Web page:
David Harsanyi (“The immoral fight against school choice,” Jan. 23) makes valid points in his argument that opposition to “school choice” — meaning public funding for private schools — is an “immoral” defense of a failing “status quo.” We do need to improve our inner-cities and their schools. But he omits some facts that typically are ignored by voucher backers.
In Iowa and many states, parents are not “forced to enroll their kids in underperforming schools.” Most states (including Iowa) already have school choice; it’s called open enrollment. Families are allowed to enroll their children in any district, sometimes in any building, that they choose.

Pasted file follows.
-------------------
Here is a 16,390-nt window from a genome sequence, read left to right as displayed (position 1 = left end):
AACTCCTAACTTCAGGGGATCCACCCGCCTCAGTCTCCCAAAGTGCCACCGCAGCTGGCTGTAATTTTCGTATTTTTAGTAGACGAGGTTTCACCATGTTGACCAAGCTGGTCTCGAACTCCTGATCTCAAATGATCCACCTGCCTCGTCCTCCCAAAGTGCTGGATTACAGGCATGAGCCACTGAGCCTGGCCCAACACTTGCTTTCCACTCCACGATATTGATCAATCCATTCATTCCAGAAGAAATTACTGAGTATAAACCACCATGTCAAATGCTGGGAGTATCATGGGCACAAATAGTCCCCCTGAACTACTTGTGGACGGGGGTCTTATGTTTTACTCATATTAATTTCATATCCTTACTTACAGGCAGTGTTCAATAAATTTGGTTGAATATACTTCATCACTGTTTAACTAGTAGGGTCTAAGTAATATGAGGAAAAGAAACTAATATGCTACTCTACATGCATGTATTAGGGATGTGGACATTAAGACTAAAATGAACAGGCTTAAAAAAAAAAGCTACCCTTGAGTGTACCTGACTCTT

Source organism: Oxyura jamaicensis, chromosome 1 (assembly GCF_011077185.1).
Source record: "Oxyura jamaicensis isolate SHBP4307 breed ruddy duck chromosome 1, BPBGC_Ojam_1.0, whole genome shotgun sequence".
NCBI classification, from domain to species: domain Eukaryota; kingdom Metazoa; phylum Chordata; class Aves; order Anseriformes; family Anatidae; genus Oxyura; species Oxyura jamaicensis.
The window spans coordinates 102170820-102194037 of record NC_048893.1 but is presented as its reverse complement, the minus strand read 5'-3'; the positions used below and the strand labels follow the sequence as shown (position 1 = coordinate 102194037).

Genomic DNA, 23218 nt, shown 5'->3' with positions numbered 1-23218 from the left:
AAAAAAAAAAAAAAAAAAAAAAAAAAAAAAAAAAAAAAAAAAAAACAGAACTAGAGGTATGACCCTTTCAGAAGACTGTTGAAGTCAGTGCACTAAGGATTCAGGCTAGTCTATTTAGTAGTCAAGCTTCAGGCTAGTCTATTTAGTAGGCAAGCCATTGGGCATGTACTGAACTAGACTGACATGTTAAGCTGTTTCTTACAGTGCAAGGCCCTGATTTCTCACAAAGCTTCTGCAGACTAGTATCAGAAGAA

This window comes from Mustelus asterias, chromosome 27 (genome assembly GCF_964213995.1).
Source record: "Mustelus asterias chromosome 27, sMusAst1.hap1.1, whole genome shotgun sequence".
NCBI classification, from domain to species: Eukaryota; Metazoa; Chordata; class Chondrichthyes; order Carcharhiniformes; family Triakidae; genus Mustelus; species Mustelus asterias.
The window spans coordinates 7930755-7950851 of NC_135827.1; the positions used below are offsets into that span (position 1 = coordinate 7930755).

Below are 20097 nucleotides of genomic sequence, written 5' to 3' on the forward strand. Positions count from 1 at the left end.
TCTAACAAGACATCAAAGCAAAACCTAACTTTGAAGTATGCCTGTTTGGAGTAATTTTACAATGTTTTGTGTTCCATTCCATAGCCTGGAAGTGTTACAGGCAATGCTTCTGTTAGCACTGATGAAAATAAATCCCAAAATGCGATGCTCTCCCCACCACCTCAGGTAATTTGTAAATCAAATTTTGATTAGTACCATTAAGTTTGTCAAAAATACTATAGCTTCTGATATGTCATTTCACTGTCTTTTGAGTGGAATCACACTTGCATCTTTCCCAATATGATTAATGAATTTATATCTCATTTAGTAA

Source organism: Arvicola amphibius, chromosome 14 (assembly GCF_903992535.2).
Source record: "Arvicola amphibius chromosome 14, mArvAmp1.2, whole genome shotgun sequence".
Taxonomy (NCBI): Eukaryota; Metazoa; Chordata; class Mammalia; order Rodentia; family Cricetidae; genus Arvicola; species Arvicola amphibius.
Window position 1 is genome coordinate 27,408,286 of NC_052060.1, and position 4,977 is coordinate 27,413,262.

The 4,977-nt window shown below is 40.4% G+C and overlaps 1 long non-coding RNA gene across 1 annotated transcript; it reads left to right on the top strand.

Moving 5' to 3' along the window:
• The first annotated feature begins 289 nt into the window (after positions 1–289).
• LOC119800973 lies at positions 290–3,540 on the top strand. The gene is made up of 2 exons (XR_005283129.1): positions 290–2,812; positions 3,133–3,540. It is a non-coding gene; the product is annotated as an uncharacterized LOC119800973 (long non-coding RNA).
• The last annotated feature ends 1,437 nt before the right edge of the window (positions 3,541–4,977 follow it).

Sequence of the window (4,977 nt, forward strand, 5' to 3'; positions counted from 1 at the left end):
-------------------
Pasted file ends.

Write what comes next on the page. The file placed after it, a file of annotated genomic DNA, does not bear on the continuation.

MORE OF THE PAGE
The biggest inequity of voucher systems is that they seek to pay private schools to do less than public schools. Yes, Harsanyi, those “good” private schools that are “just blocks away” from a public school might be better in some ways, but it is not a clear or fair judgment. They need not adhere to the many rules for testing and reporting that public schools must follow. And their results are not coming from the same students. The private schools can choose who comes in the door. They can either turn students with special needs away or use the public school district for that spendy help at no cost to themselves. Every public school must welcome every student and must try to meet every need. If private schools are to receive public money, they should meet public school standards and face public school consequences.